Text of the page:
Can traders use technical analysis instead of fundamental analysis? While there may not be a definitive answer, it is worth mentioning that investors will be more conversant with the markets by merging technical and fundamental analysis. They will also be able to measure the direction their investments could be headed.

Read on to understand the things an investor should consider when applying both strategies from the market perspective. The article also covers the drawbacks of combining technical and fundamental analysis.

Technical Analysis Methods that Merge Effectively with Fundamental Analysis

Here are some of the technical analysis methods that investors can leverage to acquire detailed information.

·         Volume Trends

When investors or analysts are researching a stock, they should seek guidance from other investors. A popular strategy for assessing market sentiment is to evaluate newly traded volume. Massive spikes are an indication that the stock has attracted more attention from traders and investors, and that shares are either under distribution or accumulation.

Many traders use volume indicators because they enable them to determine whether other investors approve of their outlook on a security. Many traders, leverage volume expansion as a recognized trend acquires momentum. A sudden drop in volume can indicate that traders are disinterested and an imminent reversal.

Day trading charting is becoming more popular because it allows traders to monitor volume spikes which usually coincide with block trades. The approach can be effective in determining when big institutions are trading.

·         Monitoring Short-Term Movements

Many fundamental investors often focus on the long term, but they also want to acquire a good sell and buy price after position liquidation. Technical analysis can come in handy during such situations. Once a stock surpasses its 21 or 15-day moving average, it flows through that trend for a limited time, signaling what traders should expect in the oncoming term.

Some fundamental investors and chartists often leverage 200 and 50-day moving averages to identify prolonged breakout patterns. Traders seeking to either reinforce a relevant exit or entry price or time trade in a particular stock can benefit from combining technical and fundamental analysis strategies.

·         Observing Sentiment Over Time

Numerous fundamental analysts analyze charts of a particular industry, stock, market, or index to determine the institution’s performance over time following the release of certain news like positive economic data or earnings.

Patterns often repeat themselves, and investors attracted or discouraged by the specific news may behave similarly over time. For instance, suppose an analyst evaluates the charts of different housing stocks. They are likely to find that they present negative sentiments whenever the Federal Reserve does not reduce interest rates.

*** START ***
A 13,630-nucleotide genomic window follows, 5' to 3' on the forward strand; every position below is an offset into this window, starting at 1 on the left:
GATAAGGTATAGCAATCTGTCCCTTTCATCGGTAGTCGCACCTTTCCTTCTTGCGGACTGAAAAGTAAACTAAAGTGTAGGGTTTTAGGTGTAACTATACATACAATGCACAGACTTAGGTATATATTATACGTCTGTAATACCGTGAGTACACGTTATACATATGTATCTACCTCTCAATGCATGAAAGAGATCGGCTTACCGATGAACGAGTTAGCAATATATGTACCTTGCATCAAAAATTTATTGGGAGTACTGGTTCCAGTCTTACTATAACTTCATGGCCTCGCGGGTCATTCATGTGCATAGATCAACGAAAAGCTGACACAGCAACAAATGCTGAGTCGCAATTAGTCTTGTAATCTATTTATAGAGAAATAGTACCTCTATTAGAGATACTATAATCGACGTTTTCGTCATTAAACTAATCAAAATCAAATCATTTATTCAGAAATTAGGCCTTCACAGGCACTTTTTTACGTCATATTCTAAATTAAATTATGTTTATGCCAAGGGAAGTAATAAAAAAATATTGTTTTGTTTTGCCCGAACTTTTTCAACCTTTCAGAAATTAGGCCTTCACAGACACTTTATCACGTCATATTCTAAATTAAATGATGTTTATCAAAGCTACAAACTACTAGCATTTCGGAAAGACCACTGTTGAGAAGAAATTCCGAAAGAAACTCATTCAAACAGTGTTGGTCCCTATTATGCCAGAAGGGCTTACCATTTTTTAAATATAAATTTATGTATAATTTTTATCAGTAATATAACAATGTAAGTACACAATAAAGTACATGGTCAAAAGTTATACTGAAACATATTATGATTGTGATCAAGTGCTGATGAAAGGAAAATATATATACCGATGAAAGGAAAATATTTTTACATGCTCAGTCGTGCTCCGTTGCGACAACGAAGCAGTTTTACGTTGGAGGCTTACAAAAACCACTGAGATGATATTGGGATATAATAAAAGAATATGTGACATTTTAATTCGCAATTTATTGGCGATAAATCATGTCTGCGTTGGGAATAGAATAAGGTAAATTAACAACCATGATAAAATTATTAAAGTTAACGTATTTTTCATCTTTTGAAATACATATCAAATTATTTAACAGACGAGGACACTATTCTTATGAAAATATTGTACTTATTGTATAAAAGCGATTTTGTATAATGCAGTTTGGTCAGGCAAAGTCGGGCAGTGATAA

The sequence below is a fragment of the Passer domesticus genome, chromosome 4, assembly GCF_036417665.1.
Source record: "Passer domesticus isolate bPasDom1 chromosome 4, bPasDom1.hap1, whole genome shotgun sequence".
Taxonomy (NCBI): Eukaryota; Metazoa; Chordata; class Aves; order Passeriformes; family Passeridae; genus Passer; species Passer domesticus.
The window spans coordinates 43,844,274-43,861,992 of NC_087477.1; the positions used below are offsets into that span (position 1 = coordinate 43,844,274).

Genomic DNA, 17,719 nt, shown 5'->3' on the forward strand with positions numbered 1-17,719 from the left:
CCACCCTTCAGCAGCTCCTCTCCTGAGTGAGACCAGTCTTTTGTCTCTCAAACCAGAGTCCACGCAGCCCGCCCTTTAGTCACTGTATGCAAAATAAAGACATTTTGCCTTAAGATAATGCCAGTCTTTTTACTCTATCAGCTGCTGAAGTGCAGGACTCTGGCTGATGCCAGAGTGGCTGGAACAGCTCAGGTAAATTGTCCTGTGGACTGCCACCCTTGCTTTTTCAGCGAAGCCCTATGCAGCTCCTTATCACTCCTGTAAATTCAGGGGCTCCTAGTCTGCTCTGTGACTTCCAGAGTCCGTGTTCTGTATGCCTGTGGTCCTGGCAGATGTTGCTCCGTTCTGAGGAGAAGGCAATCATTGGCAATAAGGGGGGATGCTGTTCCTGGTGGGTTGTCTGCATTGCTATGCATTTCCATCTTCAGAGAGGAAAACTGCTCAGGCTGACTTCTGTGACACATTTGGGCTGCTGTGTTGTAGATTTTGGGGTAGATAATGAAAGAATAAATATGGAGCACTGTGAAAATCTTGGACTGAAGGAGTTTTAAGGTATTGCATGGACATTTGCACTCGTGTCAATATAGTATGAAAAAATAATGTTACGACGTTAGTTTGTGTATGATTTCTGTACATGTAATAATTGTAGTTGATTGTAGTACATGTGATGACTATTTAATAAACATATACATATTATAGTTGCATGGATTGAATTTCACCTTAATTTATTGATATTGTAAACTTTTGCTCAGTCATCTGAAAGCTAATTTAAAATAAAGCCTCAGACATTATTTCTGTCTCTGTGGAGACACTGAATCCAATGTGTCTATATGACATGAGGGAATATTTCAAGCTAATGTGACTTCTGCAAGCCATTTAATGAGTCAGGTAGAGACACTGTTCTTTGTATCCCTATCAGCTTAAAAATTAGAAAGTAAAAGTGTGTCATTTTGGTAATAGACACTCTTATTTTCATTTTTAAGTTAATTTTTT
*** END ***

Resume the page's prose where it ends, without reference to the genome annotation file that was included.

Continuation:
Take a look at the reaction of home improvement retail stores whenever there is a drop in existing and new home sales. The sentiment is usually consistent every time. By assessing historical trends, traders and investors can predict the sentiment to a later event.

Drawbacks of Combining Fundamental and Technical Analysis

Technical analysis is likely to provide an incomplete or inaccurate stock outlook because of:

·         It’s History

Traders can predict some movements according to patterns or when a specific stock passes over a critical moving average. However, charts can’t predict future negative or positive fundamental data because they only focus on the past. Still, if some good news break, many investors may want to leverage it to earn profits and the effects will be evident on the chart. Investors cannot get critical long-term fundamental data like the future course of earnings per share or cash flow from a simple chart.

·         Sometimes the Crowd Could Be Wrong

Traders should ensure the stock they buy into features an upside momentum. Still, it is worth noting that sometimes the crowd is wrong. Remember, it is not surprising for a stock that was collectively accumulated the previous week to be under massive distribution on subsequent weeks. Again, stocks that were heavily sold the previous week could be under accumulation in subsequent weeks.

·         The Presence of Subjectivity

Some amount of subjectivity is necessary when reading a chart. After viewing a chart, some investors may notice a merger in the stock price, while others may conclude that more downside is necessary. Who among the two would be suitable? No calculation can provide a conclusive answer, just as it is with fundamental analysis. In charting, only time can predict the direction the markets will take.


Technical analysis is a critical tool, but traders should understand its pros and cons before using it. There is no conclusive answer to whether traders should use technical analysis as a substitute of fundamental analysis. However, many traders are confident that it is effective when used to complement various investing strategies.